A new development stage in the left forces’ coalition

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April 22, 2016 18:29

On April 17th in Minsk, “Green” Party, “Fair World” Belarusian Left Party and the organizing committee of the Belarusian Labour Party leaders held a joint press conference.

So far, the political coalition between the leftist parties is limited to the creation of an informal ideological leftist platform. However, there is some progress in the building up of a coalition, which is evidenced by joint public appearances of the left-wing parties’ leaders.

The leftist platform was created on April 12th, at a joint meeting of the Belarusian Social Democratic Party (Hramada), Belarusian Left Party “Fair World”, “Green” Party and the organizing committee of the Belarusian Labour Party. This platform is not a formal political bloc, rather a framework for joint actions by ideologically close forces.

The ‘Platform’ declared a joint action to be held on May 1st, as well as the creation of a leftist information web portal. Organizers said the platform would not have a formal leader. However, on April 17th, during the press conference they did not rule out the nomination of a single leftist candidate for the 2015 presidential elections.

Inside the Belarusian opposition, coalitions form due to both, the political momentum (upcoming local and presidential elections) and the lack of human and financial resources which the opposition parties and movements could contribute individually. The most explicit distinctive feature of the Platform is that it is ideologically orienting towards the promotion of social-democratic values and workers’ rights’ protection.

Political capacities of the new leftist platform (as well as the ‘trio’s’ BPF, For Freedom and Tell the Truth and other opposition groups and individual players) will be tested soon – during the local elections in 2014. The 2012 Parliamentary campaign has demonstrated that the opposition is more prone to scattered actions, rather than preserving coalitions before, during and after the elections.

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Growth in real wages may disrupt macroeconomic balance in Belarus
October 02, 2017 12:12
Фото: Дмитрий Брушко, TUT.BY

The rapid increase in wages has led to a decline in the ratio between labour productivity and real wages to one. Previously, the rule was that enterprises, in which the state owned more than 50% of shares in the founding capital, were not allowed increasing salaries if this ratio was equal to or less than one. The authorities are unlikely to be able to meet the wage growth requirement without long-term consequences for the economy. Hence, the government is likely to contain wage growth for the sake of economic growth.

According to Belstat, In January – August 2017, GDP growth was 1.6%. The economic revival has led to an increase in wages. In August, the average monthly wage was BYN 844.4 or USD 435, i.e. grew by 6.6% since early 2017, adjusted for inflation. This has reduced the ratio between labour productivity and real wages from 1.03 in January 2017 to 1 in the first seven months of 2017. This parameter should not be less than 1, otherwise, the economy starts accumulating imbalances.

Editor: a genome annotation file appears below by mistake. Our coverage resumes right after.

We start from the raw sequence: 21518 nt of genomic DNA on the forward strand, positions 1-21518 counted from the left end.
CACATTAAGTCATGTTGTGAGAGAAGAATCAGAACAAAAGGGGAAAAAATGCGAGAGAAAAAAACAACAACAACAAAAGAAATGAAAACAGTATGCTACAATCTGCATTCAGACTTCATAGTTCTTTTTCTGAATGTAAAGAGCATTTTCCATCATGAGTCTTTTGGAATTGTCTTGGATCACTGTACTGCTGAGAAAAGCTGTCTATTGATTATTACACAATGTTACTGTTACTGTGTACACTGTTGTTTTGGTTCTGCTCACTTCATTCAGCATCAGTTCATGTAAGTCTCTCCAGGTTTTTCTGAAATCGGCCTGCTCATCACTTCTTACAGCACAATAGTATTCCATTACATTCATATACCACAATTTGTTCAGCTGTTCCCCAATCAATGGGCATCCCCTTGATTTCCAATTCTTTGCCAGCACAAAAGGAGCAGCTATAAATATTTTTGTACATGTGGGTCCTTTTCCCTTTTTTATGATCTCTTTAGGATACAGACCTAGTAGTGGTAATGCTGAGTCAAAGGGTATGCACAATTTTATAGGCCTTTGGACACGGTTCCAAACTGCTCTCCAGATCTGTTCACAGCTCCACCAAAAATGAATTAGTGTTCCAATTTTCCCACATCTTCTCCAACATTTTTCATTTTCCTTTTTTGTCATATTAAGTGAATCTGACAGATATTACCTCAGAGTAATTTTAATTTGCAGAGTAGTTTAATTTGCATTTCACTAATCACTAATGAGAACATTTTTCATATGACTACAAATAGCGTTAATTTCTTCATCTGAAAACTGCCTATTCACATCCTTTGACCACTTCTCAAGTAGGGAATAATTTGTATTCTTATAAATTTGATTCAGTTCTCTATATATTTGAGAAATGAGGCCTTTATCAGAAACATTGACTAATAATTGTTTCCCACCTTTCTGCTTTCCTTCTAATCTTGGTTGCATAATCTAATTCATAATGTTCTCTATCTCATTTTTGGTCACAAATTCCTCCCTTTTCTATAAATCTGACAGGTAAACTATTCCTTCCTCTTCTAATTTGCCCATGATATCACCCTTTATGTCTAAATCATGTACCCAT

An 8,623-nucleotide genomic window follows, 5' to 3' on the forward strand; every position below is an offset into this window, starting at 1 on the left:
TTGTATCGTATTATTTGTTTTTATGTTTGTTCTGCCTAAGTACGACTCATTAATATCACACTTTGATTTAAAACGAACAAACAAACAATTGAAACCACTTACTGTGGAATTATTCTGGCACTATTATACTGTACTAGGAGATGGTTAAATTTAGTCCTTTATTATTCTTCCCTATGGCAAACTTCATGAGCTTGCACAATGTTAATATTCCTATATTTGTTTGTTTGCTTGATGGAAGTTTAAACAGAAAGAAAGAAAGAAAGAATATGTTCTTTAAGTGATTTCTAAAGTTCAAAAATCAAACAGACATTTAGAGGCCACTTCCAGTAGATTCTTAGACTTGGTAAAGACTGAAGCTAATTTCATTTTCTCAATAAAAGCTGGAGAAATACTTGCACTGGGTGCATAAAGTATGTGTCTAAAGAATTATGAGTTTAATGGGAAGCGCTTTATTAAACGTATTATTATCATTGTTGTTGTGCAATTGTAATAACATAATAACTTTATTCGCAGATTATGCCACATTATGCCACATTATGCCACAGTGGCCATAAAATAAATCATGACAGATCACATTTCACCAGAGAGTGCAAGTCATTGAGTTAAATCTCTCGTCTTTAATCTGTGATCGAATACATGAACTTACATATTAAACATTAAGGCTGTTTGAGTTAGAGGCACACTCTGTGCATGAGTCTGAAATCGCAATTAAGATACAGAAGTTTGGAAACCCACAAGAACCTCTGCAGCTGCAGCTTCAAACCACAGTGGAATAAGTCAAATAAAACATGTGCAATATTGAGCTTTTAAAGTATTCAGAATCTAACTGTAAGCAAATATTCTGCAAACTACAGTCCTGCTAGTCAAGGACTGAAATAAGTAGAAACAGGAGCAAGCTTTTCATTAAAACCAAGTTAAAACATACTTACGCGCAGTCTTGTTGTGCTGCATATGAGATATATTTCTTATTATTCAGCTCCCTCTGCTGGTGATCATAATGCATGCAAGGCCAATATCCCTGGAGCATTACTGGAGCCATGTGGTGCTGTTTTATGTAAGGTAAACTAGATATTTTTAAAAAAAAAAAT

The need for faster growth in labour productivity over wage growth was stated in Decree No 744 of July 31st, 2014. The decree enabled wages growth at state organizations and organizations with more than 50% of state-owned shares only if the ratio between growth in labour productivity and wages was higher than 1. Taking into account the state's share in the economy, this rule has had impact on most of the country's key enterprises. In 2013 -2014 wages grew rapidly, which resulted in devaluation in 2014-2015.

Faster wage growth as compared with growth in labour productivity carries a number of risks. Enterprises increase cost of wages, which subsequently leads to a decrease in the competitiveness of products on the domestic and foreign markets. In construction, wholesale, retail trade, and some other industries the growth rate of prime cost in 2017 outpaces the dynamics of revenue growth. This is likely to lead to a decrease in profits and a decrease in investments for further development. Amid wage growth, the population is likely to increase import consumption and reduce currency sales, which would reduce the National Bank's ability to repay foreign and domestic liabilities.

The Belarusian government is facing a dilemma – either to comply with the president’s requirement of a BYN 1000 monthly wage, which could lead to new economic imbalances and could further affect the national currency value, or to suspend the wage growth in order to retain the achieved economic results. That said, the first option bears a greater number of negative consequences for the nomenclature.

Overall, the rapid growth in wages no longer corresponds the pace of economic development. The government is likely to retain the economic growth and retrain further growth in wages. Staff reshuffles are unlikely to follow the failure to meet the wage growth requirement.

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